• truebearing

        “Actually Socialism and Democracy are both offspring of the same Collectivist philosophy.”

        That is incorrect. Socialists believe in collectivism, an ideology that claims to place all wealth, etc into the hands of an egalitarian collective…but it is run by a small minority who wield all of the power and speak for the collective regardless of whether the majority agrees.

        Democracy is a social agreement between citizens where they agree that in an election, the majority candidates will win. Majorities can be qute fluid, with collective efforts from several political interest groups electing one candidate, but a different coalition elects others. It isn’t collectivism to collectively participate in an election. It becomes collectivism when the majority believe in the power of collectivism and decide to make it permanent. That occurs as a result of moral decay more than any other reason. Usually the moral decay is expedited by power worshipping collectivists.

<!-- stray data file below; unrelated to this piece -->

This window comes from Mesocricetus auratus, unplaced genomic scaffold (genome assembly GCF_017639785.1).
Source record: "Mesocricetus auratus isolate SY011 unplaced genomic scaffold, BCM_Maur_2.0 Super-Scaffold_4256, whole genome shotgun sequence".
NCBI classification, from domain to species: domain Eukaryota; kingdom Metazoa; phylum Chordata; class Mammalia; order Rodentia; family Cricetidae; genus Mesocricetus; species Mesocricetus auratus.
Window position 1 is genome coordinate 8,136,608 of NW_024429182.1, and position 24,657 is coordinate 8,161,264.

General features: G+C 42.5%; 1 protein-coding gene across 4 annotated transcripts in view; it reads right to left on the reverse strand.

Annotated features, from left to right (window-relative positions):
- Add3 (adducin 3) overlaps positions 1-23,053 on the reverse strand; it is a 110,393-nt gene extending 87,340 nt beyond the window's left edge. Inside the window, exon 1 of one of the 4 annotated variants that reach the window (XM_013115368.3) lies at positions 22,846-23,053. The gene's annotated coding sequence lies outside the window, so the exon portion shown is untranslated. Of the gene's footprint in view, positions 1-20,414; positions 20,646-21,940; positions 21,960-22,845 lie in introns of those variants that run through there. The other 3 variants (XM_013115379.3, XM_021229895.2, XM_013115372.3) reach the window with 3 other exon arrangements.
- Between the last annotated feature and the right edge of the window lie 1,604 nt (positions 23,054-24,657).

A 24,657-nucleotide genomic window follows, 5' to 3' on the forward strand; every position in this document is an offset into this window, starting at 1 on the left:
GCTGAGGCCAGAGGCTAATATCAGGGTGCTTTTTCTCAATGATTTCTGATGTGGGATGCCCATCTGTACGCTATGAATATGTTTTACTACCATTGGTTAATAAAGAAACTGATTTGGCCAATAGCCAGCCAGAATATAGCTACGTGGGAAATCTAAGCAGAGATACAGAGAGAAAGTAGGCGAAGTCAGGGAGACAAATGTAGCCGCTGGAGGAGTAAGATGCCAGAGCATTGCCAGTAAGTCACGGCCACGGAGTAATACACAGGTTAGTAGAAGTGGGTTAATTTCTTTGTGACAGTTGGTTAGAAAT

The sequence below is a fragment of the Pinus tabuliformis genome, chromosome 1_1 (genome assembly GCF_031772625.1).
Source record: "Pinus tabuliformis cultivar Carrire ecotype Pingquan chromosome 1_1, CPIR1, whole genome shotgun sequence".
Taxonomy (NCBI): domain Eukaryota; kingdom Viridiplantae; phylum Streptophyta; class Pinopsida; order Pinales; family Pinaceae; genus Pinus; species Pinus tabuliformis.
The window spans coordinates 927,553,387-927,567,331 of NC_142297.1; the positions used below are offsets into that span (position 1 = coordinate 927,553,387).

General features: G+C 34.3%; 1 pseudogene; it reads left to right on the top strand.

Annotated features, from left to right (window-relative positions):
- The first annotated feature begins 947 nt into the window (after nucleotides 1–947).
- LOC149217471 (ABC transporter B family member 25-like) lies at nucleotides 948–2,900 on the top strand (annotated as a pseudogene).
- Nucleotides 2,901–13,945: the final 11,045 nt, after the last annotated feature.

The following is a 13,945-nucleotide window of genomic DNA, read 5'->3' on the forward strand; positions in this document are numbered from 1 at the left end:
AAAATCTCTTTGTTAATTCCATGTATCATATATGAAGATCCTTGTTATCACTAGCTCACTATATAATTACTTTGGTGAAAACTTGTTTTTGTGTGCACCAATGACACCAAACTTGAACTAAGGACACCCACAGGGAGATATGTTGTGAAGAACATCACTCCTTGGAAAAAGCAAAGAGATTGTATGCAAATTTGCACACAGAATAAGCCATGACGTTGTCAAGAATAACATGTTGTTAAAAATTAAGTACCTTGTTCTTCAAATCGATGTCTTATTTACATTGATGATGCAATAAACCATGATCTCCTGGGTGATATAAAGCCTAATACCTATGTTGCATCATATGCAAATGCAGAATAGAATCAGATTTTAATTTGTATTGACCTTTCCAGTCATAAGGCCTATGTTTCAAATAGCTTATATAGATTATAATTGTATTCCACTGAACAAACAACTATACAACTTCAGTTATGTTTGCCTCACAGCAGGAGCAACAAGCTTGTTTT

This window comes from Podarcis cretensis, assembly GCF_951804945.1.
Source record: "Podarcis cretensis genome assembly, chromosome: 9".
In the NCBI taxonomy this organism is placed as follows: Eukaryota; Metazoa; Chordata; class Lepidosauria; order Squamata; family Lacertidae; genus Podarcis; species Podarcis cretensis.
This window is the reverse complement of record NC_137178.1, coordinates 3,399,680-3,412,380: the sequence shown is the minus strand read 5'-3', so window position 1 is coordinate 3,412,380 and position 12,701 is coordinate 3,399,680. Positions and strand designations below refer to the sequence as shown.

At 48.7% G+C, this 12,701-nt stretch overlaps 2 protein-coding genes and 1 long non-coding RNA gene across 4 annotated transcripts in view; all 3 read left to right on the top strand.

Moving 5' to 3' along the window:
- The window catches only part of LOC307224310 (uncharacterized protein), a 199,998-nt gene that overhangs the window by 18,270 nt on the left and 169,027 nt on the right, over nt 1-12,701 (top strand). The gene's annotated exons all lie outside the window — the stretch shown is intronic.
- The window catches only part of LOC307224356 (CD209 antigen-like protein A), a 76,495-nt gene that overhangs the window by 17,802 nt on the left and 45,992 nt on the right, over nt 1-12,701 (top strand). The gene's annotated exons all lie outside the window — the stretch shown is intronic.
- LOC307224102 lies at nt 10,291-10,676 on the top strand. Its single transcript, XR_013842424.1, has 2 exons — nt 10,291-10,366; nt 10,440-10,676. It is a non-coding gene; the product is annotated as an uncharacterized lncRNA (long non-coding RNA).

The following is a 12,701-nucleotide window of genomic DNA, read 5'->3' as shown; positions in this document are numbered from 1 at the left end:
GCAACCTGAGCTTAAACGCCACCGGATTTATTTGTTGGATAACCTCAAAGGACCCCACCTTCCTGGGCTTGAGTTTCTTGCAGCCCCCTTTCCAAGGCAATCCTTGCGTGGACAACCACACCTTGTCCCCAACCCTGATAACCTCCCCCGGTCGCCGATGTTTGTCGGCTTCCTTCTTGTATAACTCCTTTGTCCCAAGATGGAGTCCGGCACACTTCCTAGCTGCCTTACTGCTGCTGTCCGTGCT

Marx was wrong, as history has so eloquently proven. The proletariat hasn’t wrested all of the capital from anyone. Instead, the super wealthy have learned to use the ideology to perpetuate a form of fascism that keeps making them richer.

      • Virgil Hilts

        Democracy goes all the way back to the Greeks…it is mob rule…we are a Representative Constitutional Republic.

  • truebearing

    Great review of what appears to be a great book. Thanks to Daniel Greefield and Bruce Thorton. If this country fails, it won’t be due to your lack of effort, courage, or brilliance.